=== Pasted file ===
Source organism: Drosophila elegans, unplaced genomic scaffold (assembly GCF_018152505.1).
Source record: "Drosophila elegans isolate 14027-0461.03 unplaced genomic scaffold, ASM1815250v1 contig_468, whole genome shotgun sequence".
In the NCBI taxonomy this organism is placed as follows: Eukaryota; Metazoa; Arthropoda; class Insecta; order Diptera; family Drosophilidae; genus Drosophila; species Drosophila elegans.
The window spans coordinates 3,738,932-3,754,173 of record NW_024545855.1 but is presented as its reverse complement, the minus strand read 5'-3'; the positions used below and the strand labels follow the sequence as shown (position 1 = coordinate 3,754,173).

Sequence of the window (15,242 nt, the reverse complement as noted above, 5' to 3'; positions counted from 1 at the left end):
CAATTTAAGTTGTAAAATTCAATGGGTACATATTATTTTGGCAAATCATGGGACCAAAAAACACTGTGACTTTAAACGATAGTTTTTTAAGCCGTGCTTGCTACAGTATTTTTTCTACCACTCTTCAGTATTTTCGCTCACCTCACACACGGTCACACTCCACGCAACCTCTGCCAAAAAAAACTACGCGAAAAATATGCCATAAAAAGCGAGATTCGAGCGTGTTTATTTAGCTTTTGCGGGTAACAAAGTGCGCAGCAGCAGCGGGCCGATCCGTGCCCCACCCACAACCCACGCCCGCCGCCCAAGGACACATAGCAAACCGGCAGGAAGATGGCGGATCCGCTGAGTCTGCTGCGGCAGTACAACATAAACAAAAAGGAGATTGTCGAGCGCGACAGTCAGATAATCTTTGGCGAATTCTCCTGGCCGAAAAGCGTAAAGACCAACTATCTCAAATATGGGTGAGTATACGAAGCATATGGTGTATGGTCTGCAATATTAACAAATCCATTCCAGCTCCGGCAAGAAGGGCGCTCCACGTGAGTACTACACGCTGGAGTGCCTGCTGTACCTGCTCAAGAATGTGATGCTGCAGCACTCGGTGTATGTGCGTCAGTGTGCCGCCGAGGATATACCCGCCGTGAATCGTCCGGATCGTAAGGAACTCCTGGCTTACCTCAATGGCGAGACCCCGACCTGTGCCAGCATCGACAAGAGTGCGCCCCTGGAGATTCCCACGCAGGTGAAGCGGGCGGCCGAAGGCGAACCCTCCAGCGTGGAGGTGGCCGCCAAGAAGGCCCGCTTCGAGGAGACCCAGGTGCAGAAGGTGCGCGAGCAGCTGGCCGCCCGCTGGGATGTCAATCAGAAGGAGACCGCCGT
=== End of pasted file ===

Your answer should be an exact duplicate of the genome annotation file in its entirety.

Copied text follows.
Source organism: Drosophila elegans, unplaced genomic scaffold (assembly GCF_018152505.1).
Source record: "Drosophila elegans isolate 14027-0461.03 unplaced genomic scaffold, ASM1815250v1 contig_468, whole genome shotgun sequence".
In the NCBI taxonomy this organism is placed as follows: Eukaryota; Metazoa; Arthropoda; class Insecta; order Diptera; family Drosophilidae; genus Drosophila; species Drosophila elegans.
The window spans coordinates 3,738,932-3,754,173 of record NW_024545855.1 but is presented as its reverse complement, the minus strand read 5'-3'; the positions used below and the strand labels follow the sequence as shown (position 1 = coordinate 3,754,173).

Sequence of the window (15,242 nt, the reverse complement as noted above, 5' to 3'; positions counted from 1 at the left end):
CAATTTAAGTTGTAAAATTCAATGGGTACATATTATTTTGGCAAATCATGGGACCAAAAAACACTGTGACTTTAAACGATAGTTTTTTAAGCCGTGCTTGCTACAGTATTTTTTCTACCACTCTTCAGTATTTTCGCTCACCTCACACACGGTCACACTCCACGCAACCTCTGCCAAAAAAAACTACGCGAAAAATATGCCATAAAAAGCGAGATTCGAGCGTGTTTATTTAGCTTTTGCGGGTAACAAAGTGCGCAGCAGCAGCGGGCCGATCCGTGCCCCACCCACAACCCACGCCCGCCGCCCAAGGACACATAGCAAACCGGCAGGAAGATGGCGGATCCGCTGAGTCTGCTGCGGCAGTACAACATAAACAAAAAGGAGATTGTCGAGCGCGACAGTCAGATAATCTTTGGCGAATTCTCCTGGCCGAAAAGCGTAAAGACCAACTATCTCAAATATGGGTGAGTATACGAAGCATATGGTGTATGGTCTGCAATATTAACAAATCCATTCCAGCTCCGGCAAGAAGGGCGCTCCACGTGAGTACTACACGCTGGAGTGCCTGCTGTACCTGCTCAAGAATGTGATGCTGCAGCACTCGGTGTATGTGCGTCAGTGTGCCGCCGAGGATATACCCGCCGTGAATCGTCCGGATCGTAAGGAACTCCTGGCTTACCTCAATGGCGAGACCCCGACCTGTGCCAGCATCGACAAGAGTGCGCCCCTGGAGATTCCCACGCAGGTGAAGCGGGCGGCCGAAGGCGAACCCTCCAGCGTGGAGGTGGCCGCCAAGAAGGCCCGCTTCGAGGAGACCCAGGTGCAGAAGGTGCGCGAGCAGCTGGCCGCCCGCTGGGATGTCAATCAGAAGGAGACCGCCGT